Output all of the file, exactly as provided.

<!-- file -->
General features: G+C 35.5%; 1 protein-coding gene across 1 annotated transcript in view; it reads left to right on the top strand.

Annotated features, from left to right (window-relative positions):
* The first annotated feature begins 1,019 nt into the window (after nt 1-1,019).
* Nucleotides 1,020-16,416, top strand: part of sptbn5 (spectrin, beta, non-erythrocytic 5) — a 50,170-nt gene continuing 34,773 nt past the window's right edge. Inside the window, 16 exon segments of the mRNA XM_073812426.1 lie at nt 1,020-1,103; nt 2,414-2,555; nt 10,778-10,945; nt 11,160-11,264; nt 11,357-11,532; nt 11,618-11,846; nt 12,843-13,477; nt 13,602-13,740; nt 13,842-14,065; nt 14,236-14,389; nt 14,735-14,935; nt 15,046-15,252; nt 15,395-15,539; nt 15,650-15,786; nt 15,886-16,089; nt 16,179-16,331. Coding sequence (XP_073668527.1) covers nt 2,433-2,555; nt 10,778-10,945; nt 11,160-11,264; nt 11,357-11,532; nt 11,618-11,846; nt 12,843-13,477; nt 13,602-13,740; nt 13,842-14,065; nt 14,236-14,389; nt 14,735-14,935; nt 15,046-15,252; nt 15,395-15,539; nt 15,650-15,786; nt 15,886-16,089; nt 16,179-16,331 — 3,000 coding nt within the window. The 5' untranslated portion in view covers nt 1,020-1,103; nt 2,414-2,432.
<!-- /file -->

General features: G+C 35.5%; 1 protein-coding gene across 1 annotated transcript in view; it reads left to right on the top strand.

Annotated features, from left to right (window-relative positions):
* The first annotated feature begins 1,019 nt into the window (after nt 1-1,019).
* Nucleotides 1,020-16,416, top strand: part of sptbn5 (spectrin, beta, non-erythrocytic 5) — a 50,170-nt gene continuing 34,773 nt past the window's right edge. Inside the window, 16 exon segments of the mRNA XM_073812426.1 lie at nt 1,020-1,103; nt 2,414-2,555; nt 10,778-10,945; nt 11,160-11,264; nt 11,357-11,532; nt 11,618-11,846; nt 12,843-13,477; nt 13,602-13,740; nt 13,842-14,065; nt 14,236-14,389; nt 14,735-14,935; nt 15,046-15,252; nt 15,395-15,539; nt 15,650-15,786; nt 15,886-16,089; nt 16,179-16,331. Coding sequence (XP_073668527.1) covers nt 2,433-2,555; nt 10,778-10,945; nt 11,160-11,264; nt 11,357-11,532; nt 11,618-11,846; nt 12,843-13,477; nt 13,602-13,740; nt 13,842-14,065; nt 14,236-14,389; nt 14,735-14,935; nt 15,046-15,252; nt 15,395-15,539; nt 15,650-15,786; nt 15,886-16,089; nt 16,179-16,331 — 3,000 coding nt within the window. The 5' untranslated portion in view covers nt 1,020-1,103; nt 2,414-2,432.